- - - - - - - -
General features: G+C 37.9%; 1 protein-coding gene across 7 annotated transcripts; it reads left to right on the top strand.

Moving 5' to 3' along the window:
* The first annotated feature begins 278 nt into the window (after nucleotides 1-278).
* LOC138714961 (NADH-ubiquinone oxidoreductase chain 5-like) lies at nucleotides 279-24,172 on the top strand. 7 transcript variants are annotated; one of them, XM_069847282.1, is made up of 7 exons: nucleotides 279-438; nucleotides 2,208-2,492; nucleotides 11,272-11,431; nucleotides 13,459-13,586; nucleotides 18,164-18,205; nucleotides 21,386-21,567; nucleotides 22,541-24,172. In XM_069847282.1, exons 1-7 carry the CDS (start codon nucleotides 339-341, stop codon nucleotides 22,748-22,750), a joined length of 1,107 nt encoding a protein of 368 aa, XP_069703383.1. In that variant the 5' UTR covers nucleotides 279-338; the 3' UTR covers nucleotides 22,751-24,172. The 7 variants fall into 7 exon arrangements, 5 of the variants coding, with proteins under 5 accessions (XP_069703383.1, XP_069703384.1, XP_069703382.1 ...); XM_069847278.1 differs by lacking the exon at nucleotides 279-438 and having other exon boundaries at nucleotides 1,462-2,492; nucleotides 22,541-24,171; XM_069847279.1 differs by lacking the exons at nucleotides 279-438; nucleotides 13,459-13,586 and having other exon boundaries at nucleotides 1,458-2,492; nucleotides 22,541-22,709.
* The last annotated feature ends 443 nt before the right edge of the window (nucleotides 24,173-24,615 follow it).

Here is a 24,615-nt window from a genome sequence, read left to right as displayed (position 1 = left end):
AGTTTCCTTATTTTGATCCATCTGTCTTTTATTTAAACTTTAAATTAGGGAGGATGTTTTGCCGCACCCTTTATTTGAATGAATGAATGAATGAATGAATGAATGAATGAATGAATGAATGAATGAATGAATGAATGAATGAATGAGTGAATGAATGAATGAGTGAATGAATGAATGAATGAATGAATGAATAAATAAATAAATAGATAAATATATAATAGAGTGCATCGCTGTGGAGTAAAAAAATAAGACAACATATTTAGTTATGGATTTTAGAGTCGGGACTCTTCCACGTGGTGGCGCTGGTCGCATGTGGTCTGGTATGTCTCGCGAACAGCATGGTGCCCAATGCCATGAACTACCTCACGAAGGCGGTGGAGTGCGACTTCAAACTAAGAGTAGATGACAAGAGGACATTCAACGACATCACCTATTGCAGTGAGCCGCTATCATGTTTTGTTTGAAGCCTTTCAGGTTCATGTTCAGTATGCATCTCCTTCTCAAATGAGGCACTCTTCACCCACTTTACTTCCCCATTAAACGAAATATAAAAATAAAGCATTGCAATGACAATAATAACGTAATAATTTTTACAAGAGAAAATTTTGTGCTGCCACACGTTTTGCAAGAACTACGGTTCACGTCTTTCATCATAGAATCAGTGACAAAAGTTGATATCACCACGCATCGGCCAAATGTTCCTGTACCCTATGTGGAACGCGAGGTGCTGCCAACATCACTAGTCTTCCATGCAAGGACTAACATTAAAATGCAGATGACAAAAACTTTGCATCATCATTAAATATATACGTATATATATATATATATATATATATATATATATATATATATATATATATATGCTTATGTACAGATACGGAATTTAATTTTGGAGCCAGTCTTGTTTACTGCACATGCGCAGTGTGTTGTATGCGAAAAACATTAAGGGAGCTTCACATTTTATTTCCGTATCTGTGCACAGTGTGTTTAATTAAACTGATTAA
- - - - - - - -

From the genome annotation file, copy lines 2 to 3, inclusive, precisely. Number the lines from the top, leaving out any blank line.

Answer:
Moving 5' to 3' along the window:
* The first annotated feature begins 278 nt into the window (after nucleotides 1-278).